The Queen’s youngest son was asked about the breakdown in relations over the past 18 months in a series of interviews to mark what would have been the Duke of Edinburgh’s 100th birthday.
In an interview with the US news network CNN, Edward, 57, who also uses the title Earl of Wessex, was questioned about the “family rift which is undeniably there”. He laughingly replied: “Are you euphemistically referring to Harry and Meghan?”
He continued: “It’s very sad, weirdly we’ve all been there before, we’ve all had excessive intrusion and attention in our lives, and we’ve all dealt with it in slightly different ways. And, listen, we wish them the very best of luck, it’s a really hard decision. Fantastic news about the baby, that’s great. I hope they will be very happy and it’s just … families are families, aren’t they, really?”
He added: “It’s difficult for everyone, but as I say that’s families for you.”
His comments came in the wake of the latest flare-up, when Harry and Meghan hit out at the BBC and rejected claims that the Queen had not been consulted about giving their baby daughter her family nickname, Lilibet.
In a separate interview with the BBC, Edward was asked how he is coping with the royal rift. He replied: “I stay well out of it. It’s much the safest place to be.”
Asked whether he felt “any sadness” about the situation, he responded: “Of course. There are all sorts of issues and circumstances there, but we’ve all been through there. We’ve all had that same spotlight shone on our lives, we’ve all been subjected to massive intrusion and all the rest of it, and we all deal with it in different ways.”
Referring to the birth of the Sussexes’ daughter, Lilibet “Lili” Diana Mountbatten-Windsor, he added: “We just wish them all happiness, it’s fantastic news and, absolutely, we hope they are very happy.”
The “Megxit” saga began in January last year when Harry and Meghan announced their intention to “step back” as senior members of the royal family.
The couple have since moved to California where Meghan and Harry, in a televised interview with Oprah Winfrey, claimed that a royal had made racist comments about the colour of their first child Archie’s skin.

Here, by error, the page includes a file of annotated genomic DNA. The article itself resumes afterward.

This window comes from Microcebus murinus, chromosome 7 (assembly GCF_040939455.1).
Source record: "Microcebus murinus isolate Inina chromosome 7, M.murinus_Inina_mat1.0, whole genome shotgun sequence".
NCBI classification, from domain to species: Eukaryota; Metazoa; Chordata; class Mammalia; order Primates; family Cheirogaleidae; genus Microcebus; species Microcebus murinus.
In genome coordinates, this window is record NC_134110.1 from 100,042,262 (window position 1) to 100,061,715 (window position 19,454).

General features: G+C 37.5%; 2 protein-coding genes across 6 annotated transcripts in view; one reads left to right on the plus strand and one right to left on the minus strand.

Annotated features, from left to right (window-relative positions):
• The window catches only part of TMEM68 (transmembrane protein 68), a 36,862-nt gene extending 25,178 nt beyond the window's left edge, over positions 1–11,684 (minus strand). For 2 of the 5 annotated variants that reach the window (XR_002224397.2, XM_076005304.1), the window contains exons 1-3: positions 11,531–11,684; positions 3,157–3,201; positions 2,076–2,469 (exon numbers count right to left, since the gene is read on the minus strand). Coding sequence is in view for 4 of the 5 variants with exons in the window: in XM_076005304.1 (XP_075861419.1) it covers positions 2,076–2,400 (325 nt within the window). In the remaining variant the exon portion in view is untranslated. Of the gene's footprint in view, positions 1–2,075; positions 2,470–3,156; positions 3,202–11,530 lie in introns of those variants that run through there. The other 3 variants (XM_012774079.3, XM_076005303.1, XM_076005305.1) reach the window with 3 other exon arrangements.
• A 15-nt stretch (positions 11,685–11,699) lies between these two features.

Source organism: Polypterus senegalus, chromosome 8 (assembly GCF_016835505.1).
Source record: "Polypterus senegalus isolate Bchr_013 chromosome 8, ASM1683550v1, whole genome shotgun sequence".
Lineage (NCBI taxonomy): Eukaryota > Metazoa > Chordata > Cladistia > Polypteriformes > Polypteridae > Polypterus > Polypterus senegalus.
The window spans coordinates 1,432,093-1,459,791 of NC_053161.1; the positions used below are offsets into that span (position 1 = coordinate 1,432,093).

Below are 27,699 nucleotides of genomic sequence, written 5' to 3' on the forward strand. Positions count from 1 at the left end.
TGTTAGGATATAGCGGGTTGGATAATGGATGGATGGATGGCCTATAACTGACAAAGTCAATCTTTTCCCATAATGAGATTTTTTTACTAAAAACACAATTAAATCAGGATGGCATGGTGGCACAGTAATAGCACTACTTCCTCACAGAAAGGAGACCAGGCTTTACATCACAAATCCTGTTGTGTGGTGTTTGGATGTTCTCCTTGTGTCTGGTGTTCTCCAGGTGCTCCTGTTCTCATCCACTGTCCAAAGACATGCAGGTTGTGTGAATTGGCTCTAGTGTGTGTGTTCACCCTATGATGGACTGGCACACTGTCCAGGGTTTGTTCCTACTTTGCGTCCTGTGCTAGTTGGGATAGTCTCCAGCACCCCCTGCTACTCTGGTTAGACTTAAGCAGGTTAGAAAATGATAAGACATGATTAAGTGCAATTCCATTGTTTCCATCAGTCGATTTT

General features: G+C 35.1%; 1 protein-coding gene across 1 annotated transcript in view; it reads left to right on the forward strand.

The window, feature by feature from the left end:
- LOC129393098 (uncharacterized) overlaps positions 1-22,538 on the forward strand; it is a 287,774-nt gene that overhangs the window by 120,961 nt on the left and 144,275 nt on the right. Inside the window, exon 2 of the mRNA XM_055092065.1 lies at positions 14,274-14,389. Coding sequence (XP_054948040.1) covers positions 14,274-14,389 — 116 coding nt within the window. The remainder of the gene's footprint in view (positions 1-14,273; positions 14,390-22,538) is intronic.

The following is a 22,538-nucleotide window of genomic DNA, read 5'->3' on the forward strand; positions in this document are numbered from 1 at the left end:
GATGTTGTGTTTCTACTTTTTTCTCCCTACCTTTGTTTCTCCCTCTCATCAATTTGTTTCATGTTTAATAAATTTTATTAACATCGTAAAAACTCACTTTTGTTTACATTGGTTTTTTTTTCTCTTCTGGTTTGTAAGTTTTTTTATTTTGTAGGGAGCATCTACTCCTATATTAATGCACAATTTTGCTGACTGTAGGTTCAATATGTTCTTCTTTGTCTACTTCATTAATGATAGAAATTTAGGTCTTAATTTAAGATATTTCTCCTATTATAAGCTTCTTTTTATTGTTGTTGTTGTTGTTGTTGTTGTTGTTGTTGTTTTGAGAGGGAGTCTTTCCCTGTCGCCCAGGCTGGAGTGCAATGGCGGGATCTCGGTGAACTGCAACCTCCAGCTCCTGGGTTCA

Prince Edward, who will inherit the Duke of Edinburgh title when his mother dies, was asked how the 95-year-old Queen was coping with the loss of her husband of 73 years in April.
He replied: “I think actually doing remarkably well” and said her growing work schedule as the country comes out of lockdown had helped her cope with grief: “I think that it was a fantastic partnership, but over the last couple of weeks, life has got considerably busier. Things are beginning to open up more, there are more activities so weirdly that sort of fills any particular void. I think there are going to be other times further on in the year where I think that it will become a bit more poignant and a bit harder.”
Prince Edward claimed his father would not have wanted a fuss around his centenary and may even not “really necessarily wanted to reach” the landmark. He added: “I think he just thought there would be too much fuss, and that wasn’t him, that was just not him at all.”
What would have been the Duke of Edinburgh’s 100th birthday today has been marked with the planting of a newly-bred rose named after her late husband. The Queen received the gift from the Royal Horticultural Society and watched it being placed in the Windsor Castle gardens last week to commemorate Philip’s centenary.
She described the Duke of Edinburgh Rose, which is deep pink, dappled with white lines and double-flowered, as “lovely” and the tribute as “very kind”.
A year ago, the Queen and Philip were photographed together in the castle’s quadrangle to mark his 99th birthday.